Change is tough. Watching those in our lives change can also be tough. Even more complex is holding on to what matters most to us while all this change is going on. It’s rather like two planes flying in parallel formation; each plane moves on its own, but both must work together to keep from crashing into one another or to keep from flying further and further apart. Bass Bob Oesterreich is one man whose experience has demonstrated that he’s kept his planes flying in impressive formations.
Bob’s family includes nieces and nephews, godchildren, three siblings, and parents that have been married almost 55 years. His family has been quite supportive and accepting of Bob throughout his life. While a youngster, Bob sang with the All American Boy’s Choir and was a French-speaking “singing waif” in the New York City Opera’s performance of Carmen. He attended Mater Dei High School and has been an active musician since his early days, learning to play the accordion, piano, and trombone. While singing with his church choir, Bob earned an AA degree in education from Orange Coast College and a special certificate in computer graphics. He now works as an Applications Engineer in Anaheim and says that his favorite role was working as a technical trainer and traveling to over a dozen European countries. The “No Music, No Life” sign Bob displays at work is a reminder that, even when things around him fluctuate, some things- like Bob’s love of music- are important enough to not let slip away.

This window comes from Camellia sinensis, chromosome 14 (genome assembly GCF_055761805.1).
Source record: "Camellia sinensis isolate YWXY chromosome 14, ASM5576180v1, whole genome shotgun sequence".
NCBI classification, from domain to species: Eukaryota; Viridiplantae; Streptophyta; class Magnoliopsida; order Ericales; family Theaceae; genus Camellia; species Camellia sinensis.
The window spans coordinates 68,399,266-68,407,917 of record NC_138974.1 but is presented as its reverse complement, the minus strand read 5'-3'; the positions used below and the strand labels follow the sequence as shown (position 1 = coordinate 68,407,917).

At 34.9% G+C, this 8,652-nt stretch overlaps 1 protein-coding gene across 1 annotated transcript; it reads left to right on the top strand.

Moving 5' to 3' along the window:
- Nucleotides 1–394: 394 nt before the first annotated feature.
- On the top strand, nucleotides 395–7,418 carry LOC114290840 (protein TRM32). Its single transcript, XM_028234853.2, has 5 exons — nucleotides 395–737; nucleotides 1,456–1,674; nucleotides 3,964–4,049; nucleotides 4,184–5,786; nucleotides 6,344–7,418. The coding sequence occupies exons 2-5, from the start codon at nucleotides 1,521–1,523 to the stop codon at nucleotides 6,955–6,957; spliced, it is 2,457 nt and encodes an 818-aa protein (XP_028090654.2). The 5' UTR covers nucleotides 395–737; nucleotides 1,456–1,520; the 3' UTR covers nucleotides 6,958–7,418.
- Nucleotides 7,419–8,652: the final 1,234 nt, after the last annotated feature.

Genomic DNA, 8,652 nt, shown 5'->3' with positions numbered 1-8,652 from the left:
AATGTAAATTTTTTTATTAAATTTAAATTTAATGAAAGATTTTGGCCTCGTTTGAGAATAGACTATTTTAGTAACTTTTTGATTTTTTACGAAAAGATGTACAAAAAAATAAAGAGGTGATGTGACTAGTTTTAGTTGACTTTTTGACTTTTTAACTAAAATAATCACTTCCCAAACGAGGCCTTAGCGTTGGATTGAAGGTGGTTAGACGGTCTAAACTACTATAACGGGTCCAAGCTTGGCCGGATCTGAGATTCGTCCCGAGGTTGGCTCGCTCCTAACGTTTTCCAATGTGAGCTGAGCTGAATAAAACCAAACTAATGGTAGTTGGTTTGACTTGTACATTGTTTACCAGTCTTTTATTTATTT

Bob has demonstrated in other ways how to keep hold of that which matters most throughout the changes in his life. While some people can say they’ve stayed with the same employer for over twenty years, Bob has done so throughout five different jobs and four company mergers. Bob is also one of the most veteran singers with MenAlive, having been part of the changing chorus landscape since January 2003. He says that MenAlive makes him proud to be a gay man, and that performing on stage and sharing music with other choruses during GALA in Montreal was among his favorite moments.
It’s true- we often “move on,” away from people, jobs, or situations that have, for one reason or another, realized their potential and faded, as we move toward the unknown. And that’s not necessarily a bad thing at all. However, we do need to acknowledge people like Bob Oesterreich for finding ways to keep the important constants in his life- his family, his friends, his job, and MenAlive- amidst all the changes. Rather like flying those planes, it’s not as easy as it appears.